Calorie labeling and consumer estimation of calories purchased

Glen B. Taksler, Brian D. Elbel

Research output: Contribution to journalArticle

Abstract

Background: Studies rarely find fewer calories purchased following calorie labeling implementation. However, few studies consider whether estimates of the number of calories purchased improved following calorie labeling legislation. Findings: Researchers surveyed customers and collected purchase receipts at fast food restaurants in the United States cities of Philadelphia (which implemented calorie labeling policies) and Baltimore (a matched comparison city) in December 2009 (pre-implementation) and June 2010 (post-implementation). A difference-in-difference design was used to examine the difference between estimated and actual calories purchased, and the odds of underestimating calories. Participants in both cities, both pre- and post-calorie labeling, tended to underestimate calories purchased, by an average 216-409 calories. Adjusted difference-in-differences in estimated-actual calories were significant for individuals who ordered small meals and those with some college education (accuracy in Philadelphia improved by 78 and 231 calories, respectively, relative to Baltimore, p = 0.03-0.04). However, categorical accuracy was similar; the adjusted odds ratio [AOR] for underestimation by >100 calories was 0.90 (p = 0.48) in difference-in-difference models. Accuracy was most improved for subjects with a BA or higher education (AOR = 0.25, p < 0.001) and for individuals ordering small meals (AOR = 0.54, p = 0.001). Accuracy worsened for females (AOR = 1.38, p < 0.001) and for individuals ordering large meals (AOR = 1.27, p = 0.028). Conclusions: We concluded that the odds of underestimating calories varied by subgroup, suggesting that at some level, consumers may incorporate labeling information.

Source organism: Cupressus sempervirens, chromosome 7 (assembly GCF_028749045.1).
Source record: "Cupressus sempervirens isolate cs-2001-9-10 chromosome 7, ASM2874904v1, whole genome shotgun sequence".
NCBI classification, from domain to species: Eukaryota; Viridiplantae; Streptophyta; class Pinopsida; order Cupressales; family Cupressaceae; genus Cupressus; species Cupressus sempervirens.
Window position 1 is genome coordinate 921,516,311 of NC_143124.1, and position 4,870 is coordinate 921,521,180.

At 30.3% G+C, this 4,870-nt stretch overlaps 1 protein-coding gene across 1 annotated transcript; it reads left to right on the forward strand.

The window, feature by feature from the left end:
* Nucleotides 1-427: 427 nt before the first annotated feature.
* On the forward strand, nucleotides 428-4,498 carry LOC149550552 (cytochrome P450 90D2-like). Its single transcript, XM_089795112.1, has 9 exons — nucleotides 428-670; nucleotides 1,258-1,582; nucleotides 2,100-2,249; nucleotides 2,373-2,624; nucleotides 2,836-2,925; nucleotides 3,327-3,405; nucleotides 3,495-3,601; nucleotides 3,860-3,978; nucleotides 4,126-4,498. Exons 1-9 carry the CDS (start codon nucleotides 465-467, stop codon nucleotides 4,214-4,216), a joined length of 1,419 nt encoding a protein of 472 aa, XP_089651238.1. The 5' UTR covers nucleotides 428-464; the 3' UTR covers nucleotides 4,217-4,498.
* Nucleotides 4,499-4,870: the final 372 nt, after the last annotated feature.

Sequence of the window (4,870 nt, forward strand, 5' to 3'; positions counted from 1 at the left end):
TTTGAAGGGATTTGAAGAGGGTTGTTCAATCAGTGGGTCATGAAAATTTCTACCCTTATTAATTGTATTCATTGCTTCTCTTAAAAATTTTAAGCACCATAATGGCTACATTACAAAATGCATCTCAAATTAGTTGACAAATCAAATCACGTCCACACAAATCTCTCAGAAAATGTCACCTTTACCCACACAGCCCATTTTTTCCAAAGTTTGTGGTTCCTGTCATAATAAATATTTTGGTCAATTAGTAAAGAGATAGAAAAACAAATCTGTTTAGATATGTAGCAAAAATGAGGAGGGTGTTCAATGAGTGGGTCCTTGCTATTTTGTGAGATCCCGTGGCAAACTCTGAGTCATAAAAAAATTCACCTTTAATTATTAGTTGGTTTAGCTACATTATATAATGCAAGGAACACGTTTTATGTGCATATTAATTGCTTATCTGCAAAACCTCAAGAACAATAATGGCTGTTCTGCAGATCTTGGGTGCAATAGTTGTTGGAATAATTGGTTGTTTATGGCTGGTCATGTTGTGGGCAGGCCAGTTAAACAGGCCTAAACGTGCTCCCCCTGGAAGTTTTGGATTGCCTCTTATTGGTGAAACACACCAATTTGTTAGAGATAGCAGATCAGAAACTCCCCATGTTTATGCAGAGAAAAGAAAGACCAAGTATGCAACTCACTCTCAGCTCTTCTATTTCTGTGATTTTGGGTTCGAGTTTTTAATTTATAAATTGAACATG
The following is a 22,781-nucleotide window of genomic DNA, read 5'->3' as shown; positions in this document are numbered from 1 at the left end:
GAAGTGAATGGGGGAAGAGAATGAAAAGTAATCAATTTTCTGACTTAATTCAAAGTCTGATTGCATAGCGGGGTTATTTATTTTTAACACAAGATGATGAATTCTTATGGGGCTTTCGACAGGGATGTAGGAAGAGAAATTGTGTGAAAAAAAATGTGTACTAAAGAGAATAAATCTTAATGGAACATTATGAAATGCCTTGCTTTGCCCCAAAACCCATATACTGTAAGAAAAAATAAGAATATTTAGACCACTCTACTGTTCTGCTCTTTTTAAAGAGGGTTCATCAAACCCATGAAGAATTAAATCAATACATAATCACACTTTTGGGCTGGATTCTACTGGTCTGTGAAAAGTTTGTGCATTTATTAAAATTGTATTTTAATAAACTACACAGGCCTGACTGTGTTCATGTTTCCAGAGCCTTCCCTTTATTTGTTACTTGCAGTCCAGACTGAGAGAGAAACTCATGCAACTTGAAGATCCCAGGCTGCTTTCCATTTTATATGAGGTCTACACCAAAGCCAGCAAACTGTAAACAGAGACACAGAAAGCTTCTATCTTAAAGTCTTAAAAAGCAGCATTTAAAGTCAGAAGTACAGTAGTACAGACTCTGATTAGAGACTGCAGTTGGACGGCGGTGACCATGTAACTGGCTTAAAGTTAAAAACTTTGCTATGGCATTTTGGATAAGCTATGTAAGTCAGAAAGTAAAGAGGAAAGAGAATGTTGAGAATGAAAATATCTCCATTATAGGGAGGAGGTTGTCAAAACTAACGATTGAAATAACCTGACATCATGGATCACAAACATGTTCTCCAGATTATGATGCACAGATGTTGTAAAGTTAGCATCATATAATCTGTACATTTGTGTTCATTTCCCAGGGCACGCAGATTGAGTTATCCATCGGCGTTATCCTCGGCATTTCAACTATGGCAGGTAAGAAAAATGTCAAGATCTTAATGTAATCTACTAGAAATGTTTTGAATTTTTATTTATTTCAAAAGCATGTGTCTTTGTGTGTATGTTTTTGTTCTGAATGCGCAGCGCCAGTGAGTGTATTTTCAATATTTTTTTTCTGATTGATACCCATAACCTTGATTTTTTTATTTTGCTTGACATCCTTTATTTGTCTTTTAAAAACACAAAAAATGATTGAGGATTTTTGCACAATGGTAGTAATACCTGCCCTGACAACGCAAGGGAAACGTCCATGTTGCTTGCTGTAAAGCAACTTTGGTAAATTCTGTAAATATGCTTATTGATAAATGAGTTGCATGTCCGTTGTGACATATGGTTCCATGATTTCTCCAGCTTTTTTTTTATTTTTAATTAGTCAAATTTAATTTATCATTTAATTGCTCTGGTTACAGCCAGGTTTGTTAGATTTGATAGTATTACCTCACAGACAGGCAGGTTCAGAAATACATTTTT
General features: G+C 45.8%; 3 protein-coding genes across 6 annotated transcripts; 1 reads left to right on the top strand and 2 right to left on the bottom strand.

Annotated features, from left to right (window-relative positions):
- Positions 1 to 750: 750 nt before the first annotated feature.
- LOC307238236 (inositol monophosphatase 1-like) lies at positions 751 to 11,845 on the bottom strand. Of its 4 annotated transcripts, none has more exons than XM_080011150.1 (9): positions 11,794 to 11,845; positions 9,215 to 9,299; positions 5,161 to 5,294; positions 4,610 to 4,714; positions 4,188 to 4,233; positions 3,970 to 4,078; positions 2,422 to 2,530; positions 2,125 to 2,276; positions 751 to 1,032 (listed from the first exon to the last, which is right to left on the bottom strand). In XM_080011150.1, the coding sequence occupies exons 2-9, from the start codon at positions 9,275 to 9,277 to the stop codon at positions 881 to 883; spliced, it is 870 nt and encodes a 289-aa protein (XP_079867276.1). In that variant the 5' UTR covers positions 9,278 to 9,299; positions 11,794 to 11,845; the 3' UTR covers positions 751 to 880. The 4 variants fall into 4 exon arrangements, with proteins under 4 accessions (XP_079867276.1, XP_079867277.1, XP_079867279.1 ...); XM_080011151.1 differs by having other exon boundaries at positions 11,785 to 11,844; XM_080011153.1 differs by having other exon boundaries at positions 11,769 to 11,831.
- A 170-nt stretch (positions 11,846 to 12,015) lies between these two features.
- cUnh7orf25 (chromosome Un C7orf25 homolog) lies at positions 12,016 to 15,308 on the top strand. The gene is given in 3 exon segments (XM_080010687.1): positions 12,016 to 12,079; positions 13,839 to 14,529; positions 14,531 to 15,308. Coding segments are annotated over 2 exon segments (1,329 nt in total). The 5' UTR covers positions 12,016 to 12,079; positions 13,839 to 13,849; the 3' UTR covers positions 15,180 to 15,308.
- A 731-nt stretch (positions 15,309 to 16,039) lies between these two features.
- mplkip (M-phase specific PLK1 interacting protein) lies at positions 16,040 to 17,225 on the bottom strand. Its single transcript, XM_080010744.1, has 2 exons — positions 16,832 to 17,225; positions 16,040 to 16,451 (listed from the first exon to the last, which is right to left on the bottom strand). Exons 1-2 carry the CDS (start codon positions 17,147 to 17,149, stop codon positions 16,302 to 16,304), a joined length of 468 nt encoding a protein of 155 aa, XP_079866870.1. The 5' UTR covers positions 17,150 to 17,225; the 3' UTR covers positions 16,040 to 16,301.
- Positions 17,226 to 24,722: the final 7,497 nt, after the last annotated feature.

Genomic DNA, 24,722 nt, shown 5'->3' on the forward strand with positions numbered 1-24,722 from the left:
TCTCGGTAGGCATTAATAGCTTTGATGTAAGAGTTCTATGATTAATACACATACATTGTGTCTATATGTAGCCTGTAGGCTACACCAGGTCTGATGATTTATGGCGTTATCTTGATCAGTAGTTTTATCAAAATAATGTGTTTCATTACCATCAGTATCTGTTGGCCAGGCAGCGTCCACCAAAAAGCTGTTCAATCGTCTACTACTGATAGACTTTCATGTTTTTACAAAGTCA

Original languageEnglish (US)
Article number91
JournalInternational Journal of Behavioral Nutrition and Physical Activity
Volume11
Issue number1
DOIs
StatePublished - Jul 12 2014

Fingerprint

Odds Ratio
Meals
Baltimore
Fast Foods
Education
Restaurants
Legislation
Research Personnel

Keywords

  • Caloric restriction
  • Diet
  • Energy intake
  • Health policy
  • Obesity

ASJC Scopus subject areas

  • Physical Therapy, Sports Therapy and Rehabilitation
  • Medicine (miscellaneous)
  • Nutrition and Dietetics
  • Medicine(all)

Cite this

Calorie labeling and consumer estimation of calories purchased. / Taksler, Glen B.; Elbel, Brian D.

In: International Journal of Behavioral Nutrition and Physical Activity, Vol. 11, No. 1, 91, 12.07.2014.

Research output: Contribution to journalArticle

@article{8a822e05122247d89fbdfbc919353eae,
title = "Calorie labeling and consumer estimation of calories purchased",
abstract = "Background: Studies rarely find fewer calories purchased following calorie labeling implementation. However, few studies consider whether estimates of the number of calories purchased improved following calorie labeling legislation. Findings: Researchers surveyed customers and collected purchase receipts at fast food restaurants in the United States cities of Philadelphia (which implemented calorie labeling policies) and Baltimore (a matched comparison city) in December 2009 (pre-implementation) and June 2010 (post-implementation). A difference-in-difference design was used to examine the difference between estimated and actual calories purchased, and the odds of underestimating calories. Participants in both cities, both pre- and post-calorie labeling, tended to underestimate calories purchased, by an average 216-409 calories. Adjusted difference-in-differences in estimated-actual calories were significant for individuals who ordered small meals and those with some college education (accuracy in Philadelphia improved by 78 and 231 calories, respectively, relative to Baltimore, p = 0.03-0.04). However, categorical accuracy was similar; the adjusted odds ratio [AOR] for underestimation by >100 calories was 0.90 (p = 0.48) in difference-in-difference models. Accuracy was most improved for subjects with a BA or higher education (AOR = 0.25, p < 0.001) and for individuals ordering small meals (AOR = 0.54, p = 0.001). Accuracy worsened for females (AOR = 1.38, p < 0.001) and for individuals ordering large meals (AOR = 1.27, p = 0.028). Conclusions: We concluded that the odds of underestimating calories varied by subgroup, suggesting that at some level, consumers may incorporate labeling information.",